Salem abolitionist’s efforts saluted


SALEM, Ohio – “Unserheim,” the historical Salem home of the noted abolitionist Daniel Howell Hise, will receive an Ohio bicentennial historical marker during special ceremonies May 17.

Fought against slavery. The home, an important stop on the Underground Railroad, is located at 1100 Franklin Ave.

Unserheim, German for “Our Home,” is a two and one-half story ante-bellum structure built by Aaron Hise, Daniel’s father, in the 1840s.

The Daniel Hise family made renovations that included hidden rooms under the house and in an accompanying barn.

Both Daniel Hise and his wife, Margaret, were active in the Western Anti-Slavery Society located in Salem. Hise also helped organize Salem’s annual Anti-Slavery Fair

Leaders visited. The home was frequently opened to abolitionist speakers of the day, including Parker Pillsbury, Amos Gilbert and William Lloyd Garrison.

Women’s rights also received Hise’s full support. When the Women’s Rights Convention of 1850 was held in Salem, Hise supported his wife, Margaret, by attending the convention, even though men were forbidden to speak.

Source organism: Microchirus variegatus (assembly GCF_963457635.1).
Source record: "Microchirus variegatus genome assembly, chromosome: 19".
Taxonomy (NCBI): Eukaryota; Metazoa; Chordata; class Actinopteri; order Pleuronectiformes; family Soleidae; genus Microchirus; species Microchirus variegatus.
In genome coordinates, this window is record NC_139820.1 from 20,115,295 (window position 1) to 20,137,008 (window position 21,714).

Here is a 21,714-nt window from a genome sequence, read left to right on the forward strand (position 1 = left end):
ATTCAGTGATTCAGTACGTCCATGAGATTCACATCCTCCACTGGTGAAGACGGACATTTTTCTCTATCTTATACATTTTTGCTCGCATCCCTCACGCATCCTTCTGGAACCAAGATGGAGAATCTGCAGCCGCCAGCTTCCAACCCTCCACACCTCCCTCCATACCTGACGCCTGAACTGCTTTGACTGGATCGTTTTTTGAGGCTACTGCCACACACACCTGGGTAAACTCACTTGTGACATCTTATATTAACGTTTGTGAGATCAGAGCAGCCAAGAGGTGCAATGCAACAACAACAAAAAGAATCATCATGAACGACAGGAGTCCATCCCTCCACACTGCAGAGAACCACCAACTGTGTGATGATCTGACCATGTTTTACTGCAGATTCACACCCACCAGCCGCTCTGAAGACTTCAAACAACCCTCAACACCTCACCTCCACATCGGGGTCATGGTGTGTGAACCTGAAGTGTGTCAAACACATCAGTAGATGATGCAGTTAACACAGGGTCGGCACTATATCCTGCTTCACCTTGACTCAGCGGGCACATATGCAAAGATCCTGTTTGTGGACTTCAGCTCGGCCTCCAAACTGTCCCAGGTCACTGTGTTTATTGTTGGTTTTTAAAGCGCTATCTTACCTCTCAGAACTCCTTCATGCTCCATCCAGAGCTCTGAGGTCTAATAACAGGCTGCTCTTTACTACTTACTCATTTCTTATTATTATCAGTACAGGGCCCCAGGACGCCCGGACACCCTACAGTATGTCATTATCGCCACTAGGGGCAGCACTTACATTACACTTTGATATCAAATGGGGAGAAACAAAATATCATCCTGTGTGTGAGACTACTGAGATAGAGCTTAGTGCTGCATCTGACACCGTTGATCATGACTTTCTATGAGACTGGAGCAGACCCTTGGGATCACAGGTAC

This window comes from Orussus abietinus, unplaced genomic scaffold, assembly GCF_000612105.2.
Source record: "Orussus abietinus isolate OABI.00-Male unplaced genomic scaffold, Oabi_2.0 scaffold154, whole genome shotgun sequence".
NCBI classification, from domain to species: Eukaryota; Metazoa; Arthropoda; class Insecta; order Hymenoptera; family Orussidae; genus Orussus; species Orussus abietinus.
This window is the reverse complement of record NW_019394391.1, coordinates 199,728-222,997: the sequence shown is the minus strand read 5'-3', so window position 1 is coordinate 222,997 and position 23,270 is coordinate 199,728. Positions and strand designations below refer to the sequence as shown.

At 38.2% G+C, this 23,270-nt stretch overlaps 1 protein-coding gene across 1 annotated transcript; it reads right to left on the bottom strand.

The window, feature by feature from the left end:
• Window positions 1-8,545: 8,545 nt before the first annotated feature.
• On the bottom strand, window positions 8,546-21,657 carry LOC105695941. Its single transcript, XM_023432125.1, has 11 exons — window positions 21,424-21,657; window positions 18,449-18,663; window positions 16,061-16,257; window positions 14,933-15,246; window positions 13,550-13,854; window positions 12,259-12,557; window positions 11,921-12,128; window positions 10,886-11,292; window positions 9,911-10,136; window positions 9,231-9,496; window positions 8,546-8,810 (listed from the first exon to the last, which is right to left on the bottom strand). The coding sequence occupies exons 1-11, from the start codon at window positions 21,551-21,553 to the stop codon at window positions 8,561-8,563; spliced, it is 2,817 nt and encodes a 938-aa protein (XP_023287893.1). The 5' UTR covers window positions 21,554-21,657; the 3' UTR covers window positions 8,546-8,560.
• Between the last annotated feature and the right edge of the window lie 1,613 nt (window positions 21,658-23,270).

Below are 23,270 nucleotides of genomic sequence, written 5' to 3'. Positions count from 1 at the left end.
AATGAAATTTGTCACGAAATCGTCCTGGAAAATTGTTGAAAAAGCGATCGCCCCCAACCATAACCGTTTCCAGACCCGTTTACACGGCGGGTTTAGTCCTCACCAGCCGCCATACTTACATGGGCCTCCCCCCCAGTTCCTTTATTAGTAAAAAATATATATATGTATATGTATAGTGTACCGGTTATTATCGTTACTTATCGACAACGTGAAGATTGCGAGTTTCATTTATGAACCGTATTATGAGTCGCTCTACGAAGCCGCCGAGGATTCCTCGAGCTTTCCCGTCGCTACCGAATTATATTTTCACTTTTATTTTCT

Again, Hise opened Unserheim to noted activists, such as Susan B. Anthony, Elizabeth Cady Stanton and Sojourner Truth.

Public invited. The public is invited to the marker ceremonies at 2 p.m.

Special guest for the unveiling is Daniel George Hise of Jackson, Miss., the great-great-grandson of Hise.

Speakers include Judi Allio of the Salem Public Library, Lori Fine of the Ohio Bicentennial Commission, and Nancy Haraburda of the Ohio Historical Society.

Following the unveiling, Allio and George Hays, president of the Salem Historical Society, will present a program on the Hise legacy. They will include information from the Hise diaries and details about the Hise family and the transcription project.

Today, Unserheim is owned by John Zamora. The house will not be open to the public during the unveiling or program.


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